Based on the road-going Mercedes-AMG GT coupe, the GT3 racer has been built to comply with the FIA's GT3 racing regulations.
The Mercedes-AMG GT3 is distinguished from its road-legal brethren by a wider body finished off with enlarged air intakes, a prominent diffuser, an eye-catching rear wing, vertically slatted grille, and side exhausts. According to AMG: "every modification to the bodywork has been made for the purpose of maximising power output and aerodynamic performance".
The road-legal cars use a 4.0-litre twin-turbocharged V8 that produces 340kW/600Nm in the GT and 375kW/650Nm in the GTS. The track-only Mercedes-AMG GT3, on the other hand, will use an updated version of the 6.2-litre V8 employed in the outgoing SLS AMG GT3.
Hooked up to the 6.2-litre V8 (which Mercedes-AMG continues to claim is a 6.3-litre engine, despite its displacement of 6208cc) is a six-speed sequential transmission, which is mounted on the rear axle.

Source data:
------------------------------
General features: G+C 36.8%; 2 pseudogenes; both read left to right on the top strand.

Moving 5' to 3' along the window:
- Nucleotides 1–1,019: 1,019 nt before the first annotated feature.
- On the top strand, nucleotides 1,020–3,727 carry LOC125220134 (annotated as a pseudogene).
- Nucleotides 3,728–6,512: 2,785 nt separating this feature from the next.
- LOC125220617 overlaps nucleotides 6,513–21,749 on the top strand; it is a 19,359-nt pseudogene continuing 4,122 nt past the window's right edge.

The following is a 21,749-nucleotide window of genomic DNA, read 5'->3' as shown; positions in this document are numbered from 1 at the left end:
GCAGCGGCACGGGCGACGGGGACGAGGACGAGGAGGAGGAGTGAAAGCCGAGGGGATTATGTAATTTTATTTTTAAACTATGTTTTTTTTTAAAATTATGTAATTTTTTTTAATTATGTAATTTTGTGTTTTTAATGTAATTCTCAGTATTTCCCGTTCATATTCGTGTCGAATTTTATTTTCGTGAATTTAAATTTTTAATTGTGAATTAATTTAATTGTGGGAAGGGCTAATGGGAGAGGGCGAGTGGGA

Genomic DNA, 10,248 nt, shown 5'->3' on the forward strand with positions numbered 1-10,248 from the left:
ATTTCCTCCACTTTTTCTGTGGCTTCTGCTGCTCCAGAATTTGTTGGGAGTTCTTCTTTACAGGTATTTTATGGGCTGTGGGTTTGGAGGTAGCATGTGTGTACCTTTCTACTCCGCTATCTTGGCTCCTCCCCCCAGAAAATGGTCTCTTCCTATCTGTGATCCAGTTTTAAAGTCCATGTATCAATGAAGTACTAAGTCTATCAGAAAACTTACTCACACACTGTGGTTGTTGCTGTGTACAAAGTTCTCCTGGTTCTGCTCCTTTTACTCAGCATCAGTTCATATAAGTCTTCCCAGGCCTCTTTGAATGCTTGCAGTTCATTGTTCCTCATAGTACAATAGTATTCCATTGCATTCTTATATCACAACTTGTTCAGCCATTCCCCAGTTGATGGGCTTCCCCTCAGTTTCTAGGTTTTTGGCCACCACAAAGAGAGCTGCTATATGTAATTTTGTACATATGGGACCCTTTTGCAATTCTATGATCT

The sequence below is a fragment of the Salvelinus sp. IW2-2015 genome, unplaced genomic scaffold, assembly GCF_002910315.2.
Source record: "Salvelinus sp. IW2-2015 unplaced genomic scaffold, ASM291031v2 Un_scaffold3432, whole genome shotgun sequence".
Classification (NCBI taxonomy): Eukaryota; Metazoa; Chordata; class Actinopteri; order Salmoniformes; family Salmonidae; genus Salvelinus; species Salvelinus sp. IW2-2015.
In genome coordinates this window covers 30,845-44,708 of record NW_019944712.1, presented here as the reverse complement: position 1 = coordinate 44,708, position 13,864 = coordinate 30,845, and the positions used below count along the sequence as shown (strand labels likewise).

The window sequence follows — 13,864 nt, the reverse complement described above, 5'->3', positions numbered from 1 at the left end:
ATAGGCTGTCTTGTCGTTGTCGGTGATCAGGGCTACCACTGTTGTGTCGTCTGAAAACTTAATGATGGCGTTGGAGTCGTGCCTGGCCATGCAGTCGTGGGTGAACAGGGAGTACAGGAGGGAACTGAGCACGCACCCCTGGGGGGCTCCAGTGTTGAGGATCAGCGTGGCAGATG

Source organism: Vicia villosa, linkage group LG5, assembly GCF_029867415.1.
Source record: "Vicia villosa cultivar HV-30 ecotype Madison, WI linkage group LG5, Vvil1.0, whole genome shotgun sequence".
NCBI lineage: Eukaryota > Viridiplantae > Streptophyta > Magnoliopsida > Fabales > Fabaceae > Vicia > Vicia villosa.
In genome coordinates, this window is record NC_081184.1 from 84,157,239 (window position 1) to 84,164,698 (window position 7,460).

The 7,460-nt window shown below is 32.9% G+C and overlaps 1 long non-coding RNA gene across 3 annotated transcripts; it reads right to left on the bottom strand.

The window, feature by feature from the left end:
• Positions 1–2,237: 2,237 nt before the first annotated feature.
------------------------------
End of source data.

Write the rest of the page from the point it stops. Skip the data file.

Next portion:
Reasons cited by AMG for retaining the "high-revving naturally aspirated engine" include "user-friendly technology, excellent reliability, long maintenance intervals and ... low running costs".
The GT3 features an aluminium spaceframe, while the vented bonnet, doors, front and rear aprons, diffuser, boot lid, front and rear wings, side skirts and sidewalls are all made from carbonfibre.
Also fashioned from carbonfibre is the driver's seat pan, while the integrated roll cage is constructed out of high-tensile steel.
Clad in matte grey paint, the GT3 will make its public debut on the Mercedes-Benz stage at the 2015 Geneva motor show.
The company will begin delivering the first Mercedes-AMG GT3 vehicles to teams at the end of 2015, meaning that the race car won't see competitive action until 2016.